GRUMMAN EA-6B PROWLER: _____________________ _________________ _______________________ spec metric english _____________________ _________________ _______________________ wingspan 16.15 meters 53 feet wingspan, folded 7.67 meters 25 feet 2 inches wing area 49.15 sq_meters 529 sq_feet length 18.24 meters 59 feet 10 inches height 4.95 meters 16 feet 3 inches empty weight 14,320 kilograms 31,570 pounds MTO weight 29,485 kilograms 65,000 pounds max speed at altitude 1,000 KPH 620 MPH / 540 KT service ceiling 12,550 meters 41,200 feet operational range 1,760 kilometers 1,100 MI / 955 NMI ferry range 3,255 kilometers 2,020 MI / 1,755 NMI _____________________ _________________ _______________________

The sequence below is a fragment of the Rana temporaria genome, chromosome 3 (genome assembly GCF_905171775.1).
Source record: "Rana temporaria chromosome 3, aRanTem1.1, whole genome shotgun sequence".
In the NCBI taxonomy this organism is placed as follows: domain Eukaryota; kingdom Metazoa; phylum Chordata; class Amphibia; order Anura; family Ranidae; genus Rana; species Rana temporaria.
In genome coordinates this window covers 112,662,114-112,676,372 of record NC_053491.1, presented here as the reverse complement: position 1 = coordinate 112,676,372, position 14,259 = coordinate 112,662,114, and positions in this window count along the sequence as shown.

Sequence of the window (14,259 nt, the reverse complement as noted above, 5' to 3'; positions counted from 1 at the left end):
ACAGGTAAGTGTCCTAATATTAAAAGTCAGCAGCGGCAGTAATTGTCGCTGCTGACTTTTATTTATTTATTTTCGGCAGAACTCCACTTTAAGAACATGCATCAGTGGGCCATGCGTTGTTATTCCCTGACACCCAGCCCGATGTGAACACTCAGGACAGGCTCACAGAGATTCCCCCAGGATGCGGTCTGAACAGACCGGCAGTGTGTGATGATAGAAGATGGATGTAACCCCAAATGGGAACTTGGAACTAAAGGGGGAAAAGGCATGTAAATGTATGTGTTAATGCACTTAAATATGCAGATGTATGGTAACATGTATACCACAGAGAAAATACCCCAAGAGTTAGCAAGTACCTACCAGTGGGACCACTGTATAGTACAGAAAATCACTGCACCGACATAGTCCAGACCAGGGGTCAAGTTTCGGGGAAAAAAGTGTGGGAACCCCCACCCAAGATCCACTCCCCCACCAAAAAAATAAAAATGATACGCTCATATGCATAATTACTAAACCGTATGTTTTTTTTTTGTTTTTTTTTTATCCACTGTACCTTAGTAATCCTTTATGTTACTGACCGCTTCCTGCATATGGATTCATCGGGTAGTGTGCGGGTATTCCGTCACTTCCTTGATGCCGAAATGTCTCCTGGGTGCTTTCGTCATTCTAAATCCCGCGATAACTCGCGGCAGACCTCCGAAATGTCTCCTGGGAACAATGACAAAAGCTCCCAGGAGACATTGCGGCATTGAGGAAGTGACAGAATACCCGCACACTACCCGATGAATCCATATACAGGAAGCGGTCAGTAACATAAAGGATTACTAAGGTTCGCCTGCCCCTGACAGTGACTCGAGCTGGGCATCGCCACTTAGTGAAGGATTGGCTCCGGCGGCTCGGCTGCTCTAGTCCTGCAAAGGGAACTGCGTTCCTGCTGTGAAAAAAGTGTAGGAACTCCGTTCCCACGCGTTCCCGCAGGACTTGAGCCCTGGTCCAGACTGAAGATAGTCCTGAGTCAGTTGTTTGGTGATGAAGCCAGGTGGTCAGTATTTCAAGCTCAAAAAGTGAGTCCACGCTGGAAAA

The EA-6Bs were regarded as sufficiently different from other Intruder variants to be given a new name: "Prowler". They were available for combat operations over Southeast Asia in the very last months of the US involvement in the Vietnam War, suffering no losses. 170 new-build Prowlers were manufactured up to end of production in 1991.BACK_TO_TOP
* The EA-6B fleet was successively upgraded to improved configurations. Deliveries of the "Expanded Capability (EXCAP)" configuration began in 1973, with most earlier Prowlers upgraded to this configuration as well -- as would happen with all later Prowler upgrades. The major improvement with EXCAP was support for the AN/ALQ-99 series of jammer pods, which supported eight radio bands instead of four as with their predecessors. EXCAP added several other new features:
The "Improved Capability (ICAP)" configuration was introduced in 1975. It featured:
The "ICAP II" configuration followed ICAP from 1980. ICAP II offered: